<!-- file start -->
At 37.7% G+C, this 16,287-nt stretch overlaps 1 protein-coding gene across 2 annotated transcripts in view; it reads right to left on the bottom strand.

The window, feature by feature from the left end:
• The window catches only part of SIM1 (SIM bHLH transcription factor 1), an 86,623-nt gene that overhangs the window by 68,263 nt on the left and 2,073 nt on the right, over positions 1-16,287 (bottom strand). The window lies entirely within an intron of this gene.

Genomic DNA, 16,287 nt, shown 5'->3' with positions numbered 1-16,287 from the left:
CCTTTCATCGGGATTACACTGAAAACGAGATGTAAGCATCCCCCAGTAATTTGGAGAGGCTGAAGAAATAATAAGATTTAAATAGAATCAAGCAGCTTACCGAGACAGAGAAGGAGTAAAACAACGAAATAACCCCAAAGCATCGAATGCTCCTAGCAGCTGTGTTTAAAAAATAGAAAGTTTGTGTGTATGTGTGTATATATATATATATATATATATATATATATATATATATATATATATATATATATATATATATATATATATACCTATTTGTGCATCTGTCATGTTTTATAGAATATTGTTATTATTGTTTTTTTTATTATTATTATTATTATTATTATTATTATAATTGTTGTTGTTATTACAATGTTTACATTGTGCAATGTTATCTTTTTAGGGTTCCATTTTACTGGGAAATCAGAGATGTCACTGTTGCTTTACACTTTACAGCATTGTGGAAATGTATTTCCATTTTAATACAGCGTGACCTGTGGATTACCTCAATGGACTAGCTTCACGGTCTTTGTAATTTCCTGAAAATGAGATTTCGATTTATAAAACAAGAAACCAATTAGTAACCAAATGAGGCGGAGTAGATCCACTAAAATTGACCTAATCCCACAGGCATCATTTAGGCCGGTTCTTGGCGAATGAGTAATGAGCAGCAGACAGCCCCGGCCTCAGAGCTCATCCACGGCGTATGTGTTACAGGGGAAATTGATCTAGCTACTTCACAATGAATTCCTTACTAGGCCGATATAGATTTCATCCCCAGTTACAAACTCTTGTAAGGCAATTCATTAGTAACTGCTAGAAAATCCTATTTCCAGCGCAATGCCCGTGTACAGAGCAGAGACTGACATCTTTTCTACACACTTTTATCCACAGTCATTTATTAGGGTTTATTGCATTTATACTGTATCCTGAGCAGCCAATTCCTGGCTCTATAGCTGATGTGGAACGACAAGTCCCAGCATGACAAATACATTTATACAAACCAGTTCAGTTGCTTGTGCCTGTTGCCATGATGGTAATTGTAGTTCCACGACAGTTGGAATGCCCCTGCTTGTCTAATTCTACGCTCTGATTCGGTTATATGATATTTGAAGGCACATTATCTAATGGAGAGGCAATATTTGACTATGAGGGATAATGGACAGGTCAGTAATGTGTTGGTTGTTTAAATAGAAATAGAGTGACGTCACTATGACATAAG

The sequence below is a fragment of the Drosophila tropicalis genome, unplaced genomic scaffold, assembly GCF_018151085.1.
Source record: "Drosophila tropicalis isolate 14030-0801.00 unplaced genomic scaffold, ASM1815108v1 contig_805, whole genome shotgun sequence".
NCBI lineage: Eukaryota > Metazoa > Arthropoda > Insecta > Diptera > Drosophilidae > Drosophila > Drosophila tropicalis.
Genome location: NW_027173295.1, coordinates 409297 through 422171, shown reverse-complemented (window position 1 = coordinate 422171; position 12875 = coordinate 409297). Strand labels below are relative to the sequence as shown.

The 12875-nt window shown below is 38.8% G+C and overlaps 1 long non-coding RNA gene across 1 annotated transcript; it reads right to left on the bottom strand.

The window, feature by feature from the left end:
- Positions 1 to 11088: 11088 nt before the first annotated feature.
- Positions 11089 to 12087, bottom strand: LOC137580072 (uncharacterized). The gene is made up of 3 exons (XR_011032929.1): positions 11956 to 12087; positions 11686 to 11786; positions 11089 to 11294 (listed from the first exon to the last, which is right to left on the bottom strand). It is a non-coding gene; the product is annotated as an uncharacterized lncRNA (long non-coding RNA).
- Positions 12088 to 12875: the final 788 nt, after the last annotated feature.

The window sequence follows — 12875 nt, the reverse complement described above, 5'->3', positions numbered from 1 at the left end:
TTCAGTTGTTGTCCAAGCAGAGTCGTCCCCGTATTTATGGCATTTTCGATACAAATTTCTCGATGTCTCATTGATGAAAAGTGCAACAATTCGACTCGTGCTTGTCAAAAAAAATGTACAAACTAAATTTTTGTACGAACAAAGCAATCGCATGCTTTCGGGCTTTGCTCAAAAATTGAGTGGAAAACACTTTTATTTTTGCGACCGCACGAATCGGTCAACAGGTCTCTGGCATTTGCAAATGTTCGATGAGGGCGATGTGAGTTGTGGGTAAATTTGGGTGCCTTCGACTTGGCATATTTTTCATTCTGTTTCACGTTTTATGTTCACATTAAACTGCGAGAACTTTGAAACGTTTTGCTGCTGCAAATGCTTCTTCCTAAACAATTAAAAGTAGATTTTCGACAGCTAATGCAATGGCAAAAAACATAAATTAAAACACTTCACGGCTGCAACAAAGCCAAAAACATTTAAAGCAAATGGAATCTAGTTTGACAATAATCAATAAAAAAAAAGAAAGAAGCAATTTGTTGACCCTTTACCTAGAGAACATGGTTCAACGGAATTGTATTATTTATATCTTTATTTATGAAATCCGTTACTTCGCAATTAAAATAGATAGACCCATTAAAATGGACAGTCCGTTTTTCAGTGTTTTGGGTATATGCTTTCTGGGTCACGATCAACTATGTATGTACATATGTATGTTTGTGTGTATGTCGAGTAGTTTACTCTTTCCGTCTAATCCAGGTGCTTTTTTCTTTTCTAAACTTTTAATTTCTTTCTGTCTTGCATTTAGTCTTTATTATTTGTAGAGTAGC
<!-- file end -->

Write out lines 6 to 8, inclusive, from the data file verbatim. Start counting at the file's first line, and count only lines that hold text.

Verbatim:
The sequence below is a fragment of the Drosophila tropicalis genome, unplaced genomic scaffold, assembly GCF_018151085.1.
Source record: "Drosophila tropicalis isolate 14030-0801.00 unplaced genomic scaffold, ASM1815108v1 contig_805, whole genome shotgun sequence".
NCBI lineage: Eukaryota > Metazoa > Arthropoda > Insecta > Diptera > Drosophilidae > Drosophila > Drosophila tropicalis.